Wednesday, April 07, 2010

Fat Duck

For our wedding, the boy's parents and brother + wife gave us a meal at Fat Duck. And it has taken us only 25 months to cash that in and finally book in to go.

One of the only times we've been out without the babe and was a lot of fun. We dropped off the babe at nursery, went over to my Wednesday regular, the Regency Cafe, for breakfast. Then off to do a few errands, pick up a rental car (cannot rave enough for local car clubs, we use them loads!) and head off to Bray.

Bray, the teeny, tiny village Fat Duck is in, is extremely quaint, very picture postcard perfect, with charming little arches and some lovely big houses sitting side by side with the small doll like houses along the main road.

Our reservation was for 1:45pm and it was very busy already. We were one of the last tables to be seated. Presented with the menu, I was excited to see the Mock Turtle Soup, as featured in an episode of Heston's Feasts which focused on Victorian era food. I especially liked it as it was one of the first things the boy and I clashed about when I insisted that turtle soup was a traditional English food, to which he denied all existence. Happily he knows by now not to argue food with me.

As we had rented a car for the day, the boy could only have one glass of wine, which the sommelier recommended to go with one of the courses mid meal.We started with the 'Lime Grove', described as Nitro Poached Green Tea and Lime Mousse, which is a kind of a mild meringue poached in dry ice in front of us. We were advised to eat it in one bite whilst they sprayed lime scent around us (a bit of a gimmicky touch). Nice and clean, it felt a bit like a palate cleanser. Urged to pop it into our mouths, I only have the pic of the plate to show you!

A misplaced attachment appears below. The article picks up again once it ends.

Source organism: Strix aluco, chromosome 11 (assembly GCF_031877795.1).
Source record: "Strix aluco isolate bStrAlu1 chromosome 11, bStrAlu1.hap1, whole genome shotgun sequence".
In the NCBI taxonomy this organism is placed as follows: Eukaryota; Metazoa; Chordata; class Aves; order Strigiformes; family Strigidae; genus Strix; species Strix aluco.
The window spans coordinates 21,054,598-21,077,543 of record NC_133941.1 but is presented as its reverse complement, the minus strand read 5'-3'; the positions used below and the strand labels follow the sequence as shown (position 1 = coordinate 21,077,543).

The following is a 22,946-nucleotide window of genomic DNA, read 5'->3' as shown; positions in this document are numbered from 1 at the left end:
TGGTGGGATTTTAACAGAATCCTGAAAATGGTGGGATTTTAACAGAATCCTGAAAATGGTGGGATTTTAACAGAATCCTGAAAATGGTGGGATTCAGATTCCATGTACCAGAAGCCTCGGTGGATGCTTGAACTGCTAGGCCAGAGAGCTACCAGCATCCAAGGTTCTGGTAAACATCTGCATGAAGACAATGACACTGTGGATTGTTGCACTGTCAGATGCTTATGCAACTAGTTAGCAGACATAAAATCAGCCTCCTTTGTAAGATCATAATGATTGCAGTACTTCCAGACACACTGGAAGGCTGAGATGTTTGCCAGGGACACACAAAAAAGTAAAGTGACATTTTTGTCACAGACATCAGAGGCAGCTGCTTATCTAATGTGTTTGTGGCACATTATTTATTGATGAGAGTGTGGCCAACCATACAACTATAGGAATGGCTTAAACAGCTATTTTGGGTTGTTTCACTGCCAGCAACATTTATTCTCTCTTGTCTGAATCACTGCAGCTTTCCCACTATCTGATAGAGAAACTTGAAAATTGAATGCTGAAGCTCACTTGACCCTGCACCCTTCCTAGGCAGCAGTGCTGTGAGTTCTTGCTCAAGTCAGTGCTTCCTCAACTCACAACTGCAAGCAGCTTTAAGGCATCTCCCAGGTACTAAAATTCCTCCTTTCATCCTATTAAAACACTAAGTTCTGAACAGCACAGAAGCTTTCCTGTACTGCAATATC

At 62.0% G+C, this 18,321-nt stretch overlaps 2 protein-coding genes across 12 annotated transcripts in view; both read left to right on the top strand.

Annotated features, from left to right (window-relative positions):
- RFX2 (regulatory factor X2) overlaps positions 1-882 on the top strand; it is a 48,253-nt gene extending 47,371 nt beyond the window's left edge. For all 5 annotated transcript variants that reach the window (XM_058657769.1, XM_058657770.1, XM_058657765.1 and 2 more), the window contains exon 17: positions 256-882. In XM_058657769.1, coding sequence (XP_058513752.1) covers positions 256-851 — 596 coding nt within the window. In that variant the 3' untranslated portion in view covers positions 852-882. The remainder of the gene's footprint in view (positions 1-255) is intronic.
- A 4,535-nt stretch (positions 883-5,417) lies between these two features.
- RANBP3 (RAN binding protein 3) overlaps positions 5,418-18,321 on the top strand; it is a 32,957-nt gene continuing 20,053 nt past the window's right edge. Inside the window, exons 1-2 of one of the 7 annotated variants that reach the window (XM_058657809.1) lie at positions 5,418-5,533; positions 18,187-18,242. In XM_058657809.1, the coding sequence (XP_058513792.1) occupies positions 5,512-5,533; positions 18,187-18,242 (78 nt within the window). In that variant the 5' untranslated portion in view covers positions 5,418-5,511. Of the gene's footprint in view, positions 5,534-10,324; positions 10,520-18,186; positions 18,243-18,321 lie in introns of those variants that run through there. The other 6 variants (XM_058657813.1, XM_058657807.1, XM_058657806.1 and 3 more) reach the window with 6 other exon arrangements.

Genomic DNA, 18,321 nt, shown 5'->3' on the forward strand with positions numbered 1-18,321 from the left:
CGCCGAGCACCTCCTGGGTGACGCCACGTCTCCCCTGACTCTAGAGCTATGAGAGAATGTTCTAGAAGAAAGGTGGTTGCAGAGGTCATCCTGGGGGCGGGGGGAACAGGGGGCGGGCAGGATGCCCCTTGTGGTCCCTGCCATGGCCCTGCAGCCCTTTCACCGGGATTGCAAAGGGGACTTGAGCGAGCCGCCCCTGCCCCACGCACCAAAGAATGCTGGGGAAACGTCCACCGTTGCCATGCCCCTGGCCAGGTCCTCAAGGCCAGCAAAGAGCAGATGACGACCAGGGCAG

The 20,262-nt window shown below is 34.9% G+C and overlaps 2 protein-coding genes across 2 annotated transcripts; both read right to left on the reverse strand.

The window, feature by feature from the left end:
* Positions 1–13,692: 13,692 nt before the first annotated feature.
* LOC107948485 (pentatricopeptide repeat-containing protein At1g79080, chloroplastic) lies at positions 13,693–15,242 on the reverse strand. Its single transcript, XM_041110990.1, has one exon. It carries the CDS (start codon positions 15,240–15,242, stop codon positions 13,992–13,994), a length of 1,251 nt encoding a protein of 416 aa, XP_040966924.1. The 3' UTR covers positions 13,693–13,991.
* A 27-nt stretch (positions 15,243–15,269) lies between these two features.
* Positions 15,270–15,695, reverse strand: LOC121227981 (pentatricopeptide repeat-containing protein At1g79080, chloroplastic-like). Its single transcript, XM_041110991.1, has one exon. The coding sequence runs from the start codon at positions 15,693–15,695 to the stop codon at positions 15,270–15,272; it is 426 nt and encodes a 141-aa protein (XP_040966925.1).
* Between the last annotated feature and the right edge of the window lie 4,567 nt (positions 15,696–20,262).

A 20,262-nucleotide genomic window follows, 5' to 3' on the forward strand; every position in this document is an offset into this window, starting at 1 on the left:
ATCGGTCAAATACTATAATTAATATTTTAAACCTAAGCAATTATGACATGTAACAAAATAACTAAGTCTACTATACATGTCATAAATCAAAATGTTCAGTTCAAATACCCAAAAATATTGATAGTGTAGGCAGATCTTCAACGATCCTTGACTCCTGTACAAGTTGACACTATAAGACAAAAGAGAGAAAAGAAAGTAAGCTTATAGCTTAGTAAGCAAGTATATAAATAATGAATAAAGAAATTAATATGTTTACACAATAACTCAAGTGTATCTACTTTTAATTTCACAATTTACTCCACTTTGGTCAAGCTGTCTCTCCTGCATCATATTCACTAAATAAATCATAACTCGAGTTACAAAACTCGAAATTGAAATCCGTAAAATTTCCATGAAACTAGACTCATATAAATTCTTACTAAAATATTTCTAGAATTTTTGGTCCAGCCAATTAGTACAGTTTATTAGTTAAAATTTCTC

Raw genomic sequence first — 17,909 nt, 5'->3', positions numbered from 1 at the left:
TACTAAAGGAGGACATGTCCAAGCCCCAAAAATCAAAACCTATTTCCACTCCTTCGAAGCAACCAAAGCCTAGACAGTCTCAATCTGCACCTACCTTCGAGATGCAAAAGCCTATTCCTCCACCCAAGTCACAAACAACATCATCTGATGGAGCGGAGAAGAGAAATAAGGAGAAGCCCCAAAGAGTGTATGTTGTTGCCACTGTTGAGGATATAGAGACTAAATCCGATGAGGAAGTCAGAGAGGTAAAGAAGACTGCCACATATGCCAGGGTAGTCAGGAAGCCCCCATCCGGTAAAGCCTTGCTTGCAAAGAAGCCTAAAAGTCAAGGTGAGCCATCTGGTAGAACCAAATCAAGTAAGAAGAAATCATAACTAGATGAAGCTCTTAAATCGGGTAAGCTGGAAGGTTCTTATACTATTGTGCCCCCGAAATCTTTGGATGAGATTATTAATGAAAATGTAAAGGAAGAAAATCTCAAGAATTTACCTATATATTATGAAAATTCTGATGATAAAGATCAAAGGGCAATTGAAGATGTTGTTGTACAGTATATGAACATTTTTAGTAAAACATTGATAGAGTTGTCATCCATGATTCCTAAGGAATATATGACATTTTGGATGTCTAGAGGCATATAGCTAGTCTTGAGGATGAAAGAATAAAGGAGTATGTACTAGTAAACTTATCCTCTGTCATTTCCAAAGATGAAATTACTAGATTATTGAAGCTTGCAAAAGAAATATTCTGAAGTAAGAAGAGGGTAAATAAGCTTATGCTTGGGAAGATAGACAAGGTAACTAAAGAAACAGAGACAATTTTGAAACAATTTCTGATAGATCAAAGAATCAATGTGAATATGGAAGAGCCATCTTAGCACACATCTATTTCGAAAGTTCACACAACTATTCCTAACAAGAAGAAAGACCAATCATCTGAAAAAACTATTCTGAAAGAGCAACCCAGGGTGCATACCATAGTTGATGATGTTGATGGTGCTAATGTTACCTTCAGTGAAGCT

Next up was 'Red Cabbage Gazpacho', Pommery Grain Mustard Ice Cream. I was fated to love this as I love all the ingredients and the method of delivery. It met expectations and was creamy, smooth and made me smack my lips at the umami-ness of it, wanting more.

The next course was brought to us in three separate parts. 'Jelly of Quail, Crayfish Cream', Chicken Liver Parfait, Oak Moss and Truffle Toast. The first was a wooden tray of oak moss, on top of which was a little plastic box containing a oak moss 'film'. These were akin to the breath strips you can get at the chemist which melt upon contact with the mouth and dissolve. I've never been a fan of these as they give me a claggy mouthfeel which sticks my mouth shut (probably much to the relief of the boy). Anyhow, these were infused with the taste of oak moss. We were to put these in our mouths while dry ice was poured over the oak moss tray so it evaporated in a white fog, scenting the table with oak moss. The purpose, which was explained to us, was so that we smelled, saw and tasted the oak moss all at once. I have to admit, I disliked the taste and texture of the film but loved the smoky smell of the oak moss and the experience of seeing and touching the moss. Served with this was the chicken liver parfait, which was nicely chilled and yummy. The truffle toast was tasty but was not as truffle fragrant as I thought it would be.